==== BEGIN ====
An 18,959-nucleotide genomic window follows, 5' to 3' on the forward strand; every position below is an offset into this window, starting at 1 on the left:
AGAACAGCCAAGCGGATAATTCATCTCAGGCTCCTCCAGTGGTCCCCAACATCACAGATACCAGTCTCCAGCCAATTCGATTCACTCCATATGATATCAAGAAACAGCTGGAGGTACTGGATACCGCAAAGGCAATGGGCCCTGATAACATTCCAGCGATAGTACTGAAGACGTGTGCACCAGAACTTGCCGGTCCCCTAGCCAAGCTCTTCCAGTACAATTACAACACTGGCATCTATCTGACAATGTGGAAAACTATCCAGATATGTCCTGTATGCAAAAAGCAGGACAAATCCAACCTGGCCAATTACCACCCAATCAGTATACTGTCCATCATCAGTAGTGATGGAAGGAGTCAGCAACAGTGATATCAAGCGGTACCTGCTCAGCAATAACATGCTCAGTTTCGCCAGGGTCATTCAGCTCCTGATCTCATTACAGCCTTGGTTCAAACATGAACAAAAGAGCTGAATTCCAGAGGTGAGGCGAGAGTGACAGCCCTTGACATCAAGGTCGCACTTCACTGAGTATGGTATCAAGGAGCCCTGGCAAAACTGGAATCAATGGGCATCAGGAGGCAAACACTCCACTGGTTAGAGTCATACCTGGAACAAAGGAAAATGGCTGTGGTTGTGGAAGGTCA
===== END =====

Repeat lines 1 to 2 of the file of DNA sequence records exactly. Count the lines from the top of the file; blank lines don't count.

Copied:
An 18,959-nucleotide genomic window follows, 5' to 3' on the forward strand; every position below is an offset into this window, starting at 1 on the left:
AGAACAGCCAAGCGGATAATTCATCTCAGGCTCCTCCAGTGGTCCCCAACATCACAGATACCAGTCTCCAGCCAATTCGATTCACTCCATATGATATCAAGAAACAGCTGGAGGTACTGGATACCGCAAAGGCAATGGGCCCTGATAACATTCCAGCGATAGTACTGAAGACGTGTGCACCAGAACTTGCCGGTCCCCTAGCCAAGCTCTTCCAGTACAATTACAACACTGGCATCTATCTGACAATGTGGAAAACTATCCAGATATGTCCTGTATGCAAAAAGCAGGACAAATCCAACCTGGCCAATTACCACCCAATCAGTATACTGTCCATCATCAGTAGTGATGGAAGGAGTCAGCAACAGTGATATCAAGCGGTACCTGCTCAGCAATAACATGCTCAGTTTCGCCAGGGTCATTCAGCTCCTGATCTCATTACAGCCTTGGTTCAAACATGAACAAAAGAGCTGAATTCCAGAGGTGAGGCGAGAGTGACAGCCCTTGACATCAAGGTCGCACTTCACTGAGTATGGTATCAAGGAGCCCTGGCAAAACTGGAATCAATGGGCATCAGGAGGCAAACACTCCACTGGTTAGAGTCATACCTGGAACAAAGGAAAATGGCTGTGGTTGTGGAAGGTCA